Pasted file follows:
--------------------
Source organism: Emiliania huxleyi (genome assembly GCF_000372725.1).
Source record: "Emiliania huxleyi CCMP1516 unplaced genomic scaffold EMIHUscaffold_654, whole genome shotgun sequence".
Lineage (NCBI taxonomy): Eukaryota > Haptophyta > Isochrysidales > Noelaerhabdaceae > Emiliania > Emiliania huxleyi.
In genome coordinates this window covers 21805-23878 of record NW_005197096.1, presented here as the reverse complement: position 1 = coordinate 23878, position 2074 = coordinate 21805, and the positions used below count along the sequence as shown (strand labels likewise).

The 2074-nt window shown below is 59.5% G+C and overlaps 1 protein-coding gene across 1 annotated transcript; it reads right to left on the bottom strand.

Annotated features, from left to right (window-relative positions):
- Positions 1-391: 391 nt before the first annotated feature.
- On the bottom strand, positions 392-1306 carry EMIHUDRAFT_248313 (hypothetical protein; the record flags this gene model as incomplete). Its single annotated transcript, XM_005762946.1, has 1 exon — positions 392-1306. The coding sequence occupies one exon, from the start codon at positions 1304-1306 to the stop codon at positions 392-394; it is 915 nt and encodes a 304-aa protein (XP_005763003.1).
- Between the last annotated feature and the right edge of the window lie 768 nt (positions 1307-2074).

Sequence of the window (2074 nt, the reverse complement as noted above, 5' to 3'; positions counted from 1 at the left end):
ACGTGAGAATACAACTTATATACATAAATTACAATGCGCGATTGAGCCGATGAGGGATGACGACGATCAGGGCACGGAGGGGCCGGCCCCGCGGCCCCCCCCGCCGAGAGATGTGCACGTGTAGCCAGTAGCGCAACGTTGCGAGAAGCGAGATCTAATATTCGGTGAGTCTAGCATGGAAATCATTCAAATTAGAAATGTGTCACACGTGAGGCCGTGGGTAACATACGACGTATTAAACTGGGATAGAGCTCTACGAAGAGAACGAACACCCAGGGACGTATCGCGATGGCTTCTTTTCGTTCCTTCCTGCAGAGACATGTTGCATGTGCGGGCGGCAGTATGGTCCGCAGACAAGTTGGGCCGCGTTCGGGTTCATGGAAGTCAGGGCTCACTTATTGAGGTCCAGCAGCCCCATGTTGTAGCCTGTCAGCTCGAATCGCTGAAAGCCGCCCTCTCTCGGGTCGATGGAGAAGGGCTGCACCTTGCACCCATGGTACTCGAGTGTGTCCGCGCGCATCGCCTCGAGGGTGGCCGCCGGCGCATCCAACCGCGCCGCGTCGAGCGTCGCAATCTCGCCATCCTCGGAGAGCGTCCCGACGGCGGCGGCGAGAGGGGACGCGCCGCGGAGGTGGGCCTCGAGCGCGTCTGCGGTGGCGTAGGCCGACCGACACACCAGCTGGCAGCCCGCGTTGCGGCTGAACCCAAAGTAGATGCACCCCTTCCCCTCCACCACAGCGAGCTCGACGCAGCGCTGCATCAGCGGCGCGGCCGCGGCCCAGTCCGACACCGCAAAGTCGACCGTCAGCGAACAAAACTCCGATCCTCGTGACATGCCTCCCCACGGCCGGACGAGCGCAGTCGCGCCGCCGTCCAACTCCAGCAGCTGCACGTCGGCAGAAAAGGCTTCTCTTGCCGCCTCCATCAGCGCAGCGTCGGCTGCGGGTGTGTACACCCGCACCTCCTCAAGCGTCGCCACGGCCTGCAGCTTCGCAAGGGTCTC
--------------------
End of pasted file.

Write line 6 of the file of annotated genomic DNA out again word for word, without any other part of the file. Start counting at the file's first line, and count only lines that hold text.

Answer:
Annotated features, from left to right (window-relative positions):